A young API fellow could take one of the 800 thousand jobs projected through 2030
By Ricardo Sánchez Silva, @RicardoLoDice
NAHP Media Correspondent
David Valdés, 22 years old, of Mexican parents, saw with enthusiasm and admiration in his childhood the wind turbines in his native Texas when he was driven through the huge fields where these artifacts were located.
That fascination with energy generation would then lead him to think of other aspects that would link with his concern for the environment and the same natural phenomena that he had to live in his city, Galveston, to conclude that he wanted to be in a place where energy policies could make a difference.
Today, he is a chemical engineer, recently graduated in the midst of the COVID-19 pandemic, from Columbia University in New York and has the opportunity to become a public policy fellow at the American Petroleum Institute (API) until December, and then pass through one of the Chambers of Congress, as part of the “Public Policy Fellow” program of the Congressional Hispanic Caucus Institute (CHCI).
“I have had experiences in the Gulf, most recently Hurricane Harvey, which hit hard in Houston. It was one of the worst hurricanes, after Katrina. In California there are fires, also in different parts of the world winters are extremely cold. The important thing is that with so much change that we are going to be seeing over the next 10, 15, 20 or 100 years, who knows, there will be a need to lower carbon emissions.”
Diversity and Inclusion
Today, the energy industry seeks to expand its diversity and include minorities such as African Americans and Hispanics. Precisely in order to provide information and perspectives on the role of this sector in these communities, the Community Energy Center (CEC) was created, which provides a forum for raising awareness, understanding and discussions about the importance of the sector to everyday life.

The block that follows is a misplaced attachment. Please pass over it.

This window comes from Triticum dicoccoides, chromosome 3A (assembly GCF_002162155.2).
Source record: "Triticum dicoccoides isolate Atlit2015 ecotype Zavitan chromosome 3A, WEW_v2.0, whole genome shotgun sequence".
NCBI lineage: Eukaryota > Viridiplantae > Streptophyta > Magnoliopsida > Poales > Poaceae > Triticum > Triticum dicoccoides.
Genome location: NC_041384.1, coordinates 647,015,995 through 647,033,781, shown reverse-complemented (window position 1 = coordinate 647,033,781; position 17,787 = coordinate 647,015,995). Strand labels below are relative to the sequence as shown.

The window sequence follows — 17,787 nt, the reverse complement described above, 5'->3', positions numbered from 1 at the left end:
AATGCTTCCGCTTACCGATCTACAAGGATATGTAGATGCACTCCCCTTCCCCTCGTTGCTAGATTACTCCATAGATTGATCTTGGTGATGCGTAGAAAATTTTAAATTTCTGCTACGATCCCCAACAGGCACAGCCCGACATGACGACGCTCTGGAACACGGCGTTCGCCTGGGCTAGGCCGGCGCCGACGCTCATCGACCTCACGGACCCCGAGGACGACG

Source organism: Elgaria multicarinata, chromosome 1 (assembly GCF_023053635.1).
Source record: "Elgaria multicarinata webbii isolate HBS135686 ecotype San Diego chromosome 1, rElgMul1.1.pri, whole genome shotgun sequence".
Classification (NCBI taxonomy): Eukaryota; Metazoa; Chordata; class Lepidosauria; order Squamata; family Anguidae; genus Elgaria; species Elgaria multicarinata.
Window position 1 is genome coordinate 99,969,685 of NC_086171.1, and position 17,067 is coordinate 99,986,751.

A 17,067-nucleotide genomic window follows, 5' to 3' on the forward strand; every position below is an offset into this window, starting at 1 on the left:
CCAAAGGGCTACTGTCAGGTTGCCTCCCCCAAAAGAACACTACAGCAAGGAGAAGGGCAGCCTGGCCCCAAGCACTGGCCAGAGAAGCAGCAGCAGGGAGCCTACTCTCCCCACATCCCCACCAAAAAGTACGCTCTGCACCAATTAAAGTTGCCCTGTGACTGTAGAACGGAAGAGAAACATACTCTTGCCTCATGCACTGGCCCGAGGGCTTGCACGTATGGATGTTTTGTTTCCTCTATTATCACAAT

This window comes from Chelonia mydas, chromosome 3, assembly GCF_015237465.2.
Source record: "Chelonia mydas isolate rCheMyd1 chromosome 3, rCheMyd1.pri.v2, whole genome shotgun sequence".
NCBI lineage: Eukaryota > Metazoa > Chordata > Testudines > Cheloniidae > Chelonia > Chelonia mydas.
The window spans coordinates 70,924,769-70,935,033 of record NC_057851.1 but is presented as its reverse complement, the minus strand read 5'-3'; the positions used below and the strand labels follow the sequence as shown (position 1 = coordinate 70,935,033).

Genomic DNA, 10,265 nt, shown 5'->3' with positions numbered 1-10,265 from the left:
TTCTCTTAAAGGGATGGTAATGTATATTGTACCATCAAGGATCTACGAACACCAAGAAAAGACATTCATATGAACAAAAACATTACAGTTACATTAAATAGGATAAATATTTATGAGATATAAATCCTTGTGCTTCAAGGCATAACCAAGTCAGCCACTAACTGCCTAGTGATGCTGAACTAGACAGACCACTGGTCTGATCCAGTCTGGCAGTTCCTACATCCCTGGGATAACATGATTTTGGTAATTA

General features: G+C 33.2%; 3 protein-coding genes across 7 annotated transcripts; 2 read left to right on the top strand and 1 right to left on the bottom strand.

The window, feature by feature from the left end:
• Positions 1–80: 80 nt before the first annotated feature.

The industry’s projection of recruitment of these ethnic and racial minorities is therefore positive. In this way, young people like David will be able to have greater opportunities. “The CHCI Public Policy and Graduate Fellowship Programs provide an unparalleled leadership experience for our community’s brightest and most innovative emerging leaders. Through our program, participants not only gain first-hand, direct experience with the legislative process in Congress, as well as key leadership skills and training, but they also acquire deep knowledge about highly relevant issues and industries, such as energy. This, combined with induction into an incredible network of both peers and established leaders, gives CHCI fellows a turbo boost in their careers to advance the Latino community, and make the nation stronger.” said Marco Davis, President and CEO of CHCI.
In Valdés’s view, diversity in this and any industry is important, so that there are minorities represented in decisions that also impact those populations. He says that the only way to think from the perspective of minorities is for them to be part of decisions and to be involved in them.